This article is adapted from the post, "The Idol of Appreciation," originally posted for Mother's Day. To read more from this series, click here (Part 1) and here (Part 3).
Tomorrow is Father's Day. Let me first say that I don't have any problems with Father's Day. I think we should be proactive in honoring our mothers and fathers, but because of sin, when good things become ruling things, they become bad things.
We've been there when the calls have come from school. We've been there in the wee hours of the morning when the nightmares have hit. We've changed the bed that had been wet once again. We've gone out in pajamas and slippers to the all-night drugstore for medicine. We've made the special skateboard-shaped birthday cakes. We've cleaned up vomit from the bedroom carpet. We've sat in on meetings with the principal. We've spent hours making the papier-mâché volcano.
We've sat through scores of painful recitals, spent thousands on memorable vacations. We've walked miles and miles in the aisles of supermarkets so mouths would be fed and stomachs filled. We've trudged hours through malls looking for "cool" clothes. We've washed enough clothes to fill the Grand Canyon! We've given up our dreams to pay for musical instruments and braces. Isn't it about time that we get some credit?
I can't tell you how many times I've heard parts of this list recited to me by parents, always with that same final punch line - "isn't it about time that we get some credit?" It seems so logical, so harmless, so right. Children should appreciate their parents. But Dads, being appreciated cannot be your goal. When it becomes the thing you live for, you'll unwittingly look with hyper-vigilant eyes for appreciation in every situation.
Your children won't greet you at the end of a long day of work and say, "Do you know what I was thinking about on the bus ride home today, Dad? I was thinking about how much you and Mom have done for me over the years. You've been with me and for me from the very first moment of my life until now. On the bus I was flooded with gratitude and I just couldn't wait for you to get home and say thank you!" (If this happens to you, erect stones as a lasting memorial or light an eternal flame!)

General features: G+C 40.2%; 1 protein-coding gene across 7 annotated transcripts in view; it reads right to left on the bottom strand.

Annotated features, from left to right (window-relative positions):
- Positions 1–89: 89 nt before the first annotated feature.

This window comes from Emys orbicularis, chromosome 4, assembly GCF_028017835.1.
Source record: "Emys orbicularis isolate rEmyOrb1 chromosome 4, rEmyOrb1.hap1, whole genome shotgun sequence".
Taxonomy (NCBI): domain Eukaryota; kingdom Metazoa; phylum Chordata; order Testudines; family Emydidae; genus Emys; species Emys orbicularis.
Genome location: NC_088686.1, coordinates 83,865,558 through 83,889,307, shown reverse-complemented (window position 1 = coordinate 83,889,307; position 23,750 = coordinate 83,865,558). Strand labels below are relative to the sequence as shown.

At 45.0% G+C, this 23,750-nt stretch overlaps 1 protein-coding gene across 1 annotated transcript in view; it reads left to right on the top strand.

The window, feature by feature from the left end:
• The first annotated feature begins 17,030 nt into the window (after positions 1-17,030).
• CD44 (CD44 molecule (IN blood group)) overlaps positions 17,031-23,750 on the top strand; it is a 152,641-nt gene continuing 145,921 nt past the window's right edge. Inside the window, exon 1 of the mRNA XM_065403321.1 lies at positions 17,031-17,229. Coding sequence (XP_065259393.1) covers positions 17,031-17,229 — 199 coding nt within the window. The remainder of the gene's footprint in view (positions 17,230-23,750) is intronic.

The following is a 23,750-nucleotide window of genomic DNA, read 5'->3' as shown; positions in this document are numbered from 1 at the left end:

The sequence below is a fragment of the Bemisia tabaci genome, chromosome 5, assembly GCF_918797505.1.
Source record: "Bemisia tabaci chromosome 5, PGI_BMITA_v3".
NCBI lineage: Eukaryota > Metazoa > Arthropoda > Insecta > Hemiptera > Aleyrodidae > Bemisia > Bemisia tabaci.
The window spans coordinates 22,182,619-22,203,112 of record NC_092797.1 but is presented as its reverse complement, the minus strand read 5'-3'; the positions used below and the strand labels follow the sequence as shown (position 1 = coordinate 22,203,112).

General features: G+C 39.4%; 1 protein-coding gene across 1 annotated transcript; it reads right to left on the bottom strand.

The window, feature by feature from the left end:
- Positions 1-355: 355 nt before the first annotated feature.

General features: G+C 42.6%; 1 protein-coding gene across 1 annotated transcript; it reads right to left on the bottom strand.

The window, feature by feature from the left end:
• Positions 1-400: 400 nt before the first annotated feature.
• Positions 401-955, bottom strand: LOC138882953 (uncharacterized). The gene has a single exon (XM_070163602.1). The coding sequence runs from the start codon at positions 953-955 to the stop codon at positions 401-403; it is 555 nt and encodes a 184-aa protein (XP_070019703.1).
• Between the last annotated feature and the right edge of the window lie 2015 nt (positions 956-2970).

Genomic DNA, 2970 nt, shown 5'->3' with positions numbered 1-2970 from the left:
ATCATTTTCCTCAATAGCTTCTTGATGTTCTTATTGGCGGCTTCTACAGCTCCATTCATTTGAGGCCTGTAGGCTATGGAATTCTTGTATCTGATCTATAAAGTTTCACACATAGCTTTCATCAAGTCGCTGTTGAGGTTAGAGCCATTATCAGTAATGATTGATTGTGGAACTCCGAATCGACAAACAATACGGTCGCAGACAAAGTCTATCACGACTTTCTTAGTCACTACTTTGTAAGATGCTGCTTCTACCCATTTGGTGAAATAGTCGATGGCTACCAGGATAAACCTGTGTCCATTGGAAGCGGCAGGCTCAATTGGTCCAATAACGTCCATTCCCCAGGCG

And I can't imagine that many of you fathers have headed to bed only to hear sobbing coming from your teenage daughter's bedroom and had this conversation:
"What's wrong, Dear?"
"Oh, I was just thinking about you and Mom and how unthankful I've been. I feel so guilty that I haven't appreciated you more, and I've committed myself to demonstrating that I appreciate you every day!"
On the contrary, the trend for teenagers is to be much more filled with self-orientation and self-interest than to be filled with an awareness and appreciation of others.
You see, Dad, if you've forgotten your own vertical relationship with God as you ministered to your kids, if you think of it all as an "I serve, you appreciate" contract between the you and your child, you'll struggle with lots of discouragement and anger during parenting.
Dads, especially tomorrow, you need to ask yourself again - "Why am I doing what I'm doing? Who am I serving? What are the things that I've come to expect and demand? Whose desires rule the moments of opportunity with my child - God's or mine?"